Severe Vitamin C deficiency used to be far more common than it is today, at least in the United States. However, many people may not realize that they’re getting insufficient levels of vitamin C from their daily diets, or that men of all ages and ethnic backgrounds tend to have lower levels of vitamin C in their blood than women do.
Vitamin C is important every single day
Vitamin C is water-soluble, meaning it doesn’t get stored in your body for later use. If you take in more vitamin C than your body needs on any given day, the excess simply gets flushed out in your urine. But if you take in too little each day or your intake isn’t consistent, over time you may suffer effects of long-term vitamin C insufficiency. These effects tend to be harder to spot because they develop so gradually, but they can still be disruptive to your lifestyle and lead to serious health issues over time.
Recent research indicates that the following issues are common in cases of chronic vitamin C deficiency:
- unexplained weight gain,
- easy bruising,
- fatigue and difficulty concentrating,
- slow wound healing,
- brittle hair and nails,
- and decreased immune system function.
Some studies have even shown that the children of men who reproduce while deficient in vitamin C actually have an increased risk of birth defects, leading to the conclusion that inadequate levels of vitamin C negatively impact the health of sperm cells.
Why the Recommended Daily Allowance isn’t necessarily enough
Because vitamin C is a powerful antioxidant, it also has a natural protective effect that is muted or lost when your body isn’t getting enough C on a daily basis. The human body naturally produces both harmful free radicals and beneficial antioxidants. However, free radicals tend to be produced in greater proportions. Without an equivalent level of antioxidants to “cancel out” the free radicals, these metabolic byproducts cause damage to the body’s tissues and organs. When levels of antioxidants are adequate, this damage occurs gradually and is simply viewed as the natural aging process.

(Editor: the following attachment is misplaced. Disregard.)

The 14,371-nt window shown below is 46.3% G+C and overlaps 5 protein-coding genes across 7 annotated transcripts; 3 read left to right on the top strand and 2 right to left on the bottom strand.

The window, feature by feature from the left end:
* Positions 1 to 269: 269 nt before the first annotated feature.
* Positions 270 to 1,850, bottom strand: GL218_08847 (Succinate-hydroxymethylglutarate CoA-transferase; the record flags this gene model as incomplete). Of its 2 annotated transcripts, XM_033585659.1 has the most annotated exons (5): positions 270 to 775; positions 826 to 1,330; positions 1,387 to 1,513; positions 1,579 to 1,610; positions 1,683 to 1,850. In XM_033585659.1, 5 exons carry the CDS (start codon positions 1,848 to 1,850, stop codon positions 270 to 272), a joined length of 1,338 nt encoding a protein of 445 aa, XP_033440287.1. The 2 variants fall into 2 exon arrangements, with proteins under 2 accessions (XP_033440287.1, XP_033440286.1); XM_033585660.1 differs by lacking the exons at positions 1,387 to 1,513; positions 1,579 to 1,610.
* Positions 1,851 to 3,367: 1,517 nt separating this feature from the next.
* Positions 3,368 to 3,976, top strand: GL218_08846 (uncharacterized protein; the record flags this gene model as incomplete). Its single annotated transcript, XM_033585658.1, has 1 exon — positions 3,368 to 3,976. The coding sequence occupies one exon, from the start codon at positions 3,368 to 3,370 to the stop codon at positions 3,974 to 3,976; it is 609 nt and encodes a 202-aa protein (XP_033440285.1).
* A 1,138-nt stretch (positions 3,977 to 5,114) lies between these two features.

When levels of antioxidants are especially low, though, damage from free radicals can result in greater incidence of cardiovascular disease, eye disease, certain cancers, and premature aging. This issue is of particular concern for men, since heart disease tends to develop 7-10 years earlier in males and is estimated to cause 1 out of every 4 deaths among American men. Could this association be due, at least in part, to the fact that males tend to have lower levels of vitamin C in their blood?
So how can we ensure that we’re getting enough vitamin C for ideal health?
Studies indicate that the FDA’s recommendation of 90mg a day for men is probably the bare minimum needed, not necessarily the optimal amount. The good news is that most people can achieve an ideal daily intake of vitamin C through the foods they eat. Fruits such as guava and kiwi are densely packed with vitamin C, but even a diet that incorporates lots of foods like kale, broccoli, cauliflower, pineapple, strawberries, and green or red peppers will still offer loads of daily C. High-quality supplements can be a good option for anyone whose diet may be limited for any reason.
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